Mandibular Condyle Reconstruction With Fibula Free-Tissue Transfer: The Role of the Masseter Muscle

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Abstract

Background:

Free fibula flap is an option for primary restoration after disarticulation mandibular resection, though literature on technique refinements is scarce. The authors hypothesized that inset of the masseter, the key mandibular elevator muscle, at the reconstructed mandible may optimize functional recovery.

Methods:

All patients undergoing reconstruction of mandibulectomy–condylectomy defect (January 2009 to January 2014) by means of a fibular flap were prospectively studied. The neocondyle was formed by the distal portion of the fibula and placed directly into the glenoid fossa with preservation of the temporomandibular disc. The deep portion of the masseter was inset at the angle of the reconstructed mandible.

Methods:

Condylar position was postoperatively evaluated by panoramic radiographs. Patients self-evaluated speech, chewing, swallowing, and facial appearance.

Results:

Two patients had immediate and 3 delayed reconstruction involving condyle ramus body, in the study period. During a mean follow-up of 32 months, 4 patients had satisfactory occlusion, 1 patient had an open-bite deformity, but was able to masticate solid food and maintain an oral diet. Although no significant condyle dislocation was recorded, 2 patients had slight ipsilateral deviation on mouth opening. Nevertheless, cosmesis was satisfactory and all patients maintained intelligible speech. Functional score was 13.6 ± 1.14 and facial appearance score was 4 ± 0.7.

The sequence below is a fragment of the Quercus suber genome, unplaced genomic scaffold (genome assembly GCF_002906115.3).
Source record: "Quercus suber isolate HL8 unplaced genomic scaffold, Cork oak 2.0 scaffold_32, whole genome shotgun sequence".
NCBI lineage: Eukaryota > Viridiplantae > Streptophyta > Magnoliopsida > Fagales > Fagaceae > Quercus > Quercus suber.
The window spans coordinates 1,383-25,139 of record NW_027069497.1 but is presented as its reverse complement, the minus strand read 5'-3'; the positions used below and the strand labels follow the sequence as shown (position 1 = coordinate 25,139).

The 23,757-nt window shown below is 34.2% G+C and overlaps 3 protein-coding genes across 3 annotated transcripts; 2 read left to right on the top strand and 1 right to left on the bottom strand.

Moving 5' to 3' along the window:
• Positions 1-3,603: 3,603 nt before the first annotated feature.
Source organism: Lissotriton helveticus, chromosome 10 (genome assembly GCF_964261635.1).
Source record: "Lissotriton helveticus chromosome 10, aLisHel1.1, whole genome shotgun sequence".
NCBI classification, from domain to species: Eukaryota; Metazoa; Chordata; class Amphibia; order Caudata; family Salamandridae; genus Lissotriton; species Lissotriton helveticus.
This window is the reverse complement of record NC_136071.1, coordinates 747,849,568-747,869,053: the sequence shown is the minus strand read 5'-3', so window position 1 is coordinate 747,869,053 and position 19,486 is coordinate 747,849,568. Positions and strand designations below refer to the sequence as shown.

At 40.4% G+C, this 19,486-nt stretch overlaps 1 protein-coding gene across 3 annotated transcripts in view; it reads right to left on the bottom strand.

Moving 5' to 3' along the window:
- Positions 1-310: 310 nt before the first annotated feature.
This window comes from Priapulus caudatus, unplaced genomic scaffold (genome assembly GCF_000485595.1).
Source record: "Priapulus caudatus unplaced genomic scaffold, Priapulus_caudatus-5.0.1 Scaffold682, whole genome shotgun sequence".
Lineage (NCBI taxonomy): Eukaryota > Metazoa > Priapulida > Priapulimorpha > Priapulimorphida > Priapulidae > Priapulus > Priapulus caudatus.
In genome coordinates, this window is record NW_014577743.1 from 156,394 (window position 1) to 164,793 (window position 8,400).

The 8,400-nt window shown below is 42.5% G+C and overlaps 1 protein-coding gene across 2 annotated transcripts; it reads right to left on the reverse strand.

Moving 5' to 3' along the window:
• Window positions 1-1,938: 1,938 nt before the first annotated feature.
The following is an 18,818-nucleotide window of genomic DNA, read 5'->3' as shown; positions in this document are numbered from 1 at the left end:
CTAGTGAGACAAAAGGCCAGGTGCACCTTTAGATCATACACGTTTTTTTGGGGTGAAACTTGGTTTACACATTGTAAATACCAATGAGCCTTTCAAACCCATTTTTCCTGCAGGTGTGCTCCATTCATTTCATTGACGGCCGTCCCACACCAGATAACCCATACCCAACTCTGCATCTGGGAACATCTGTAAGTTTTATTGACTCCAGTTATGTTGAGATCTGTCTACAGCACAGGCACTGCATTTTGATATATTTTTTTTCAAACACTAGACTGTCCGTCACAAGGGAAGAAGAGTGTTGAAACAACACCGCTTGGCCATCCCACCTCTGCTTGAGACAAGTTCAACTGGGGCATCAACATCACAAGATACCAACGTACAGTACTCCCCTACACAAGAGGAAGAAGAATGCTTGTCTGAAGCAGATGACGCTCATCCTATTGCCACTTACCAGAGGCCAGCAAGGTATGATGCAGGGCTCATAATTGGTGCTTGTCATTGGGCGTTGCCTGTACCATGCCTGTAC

Conclusion:

The free fibula transfers with direct seating of the fibula into the condylar fossa followed by masseter muscle reinsertion provides acceptable functional reconstruction of the mandibulectomy–condylectomy defect.

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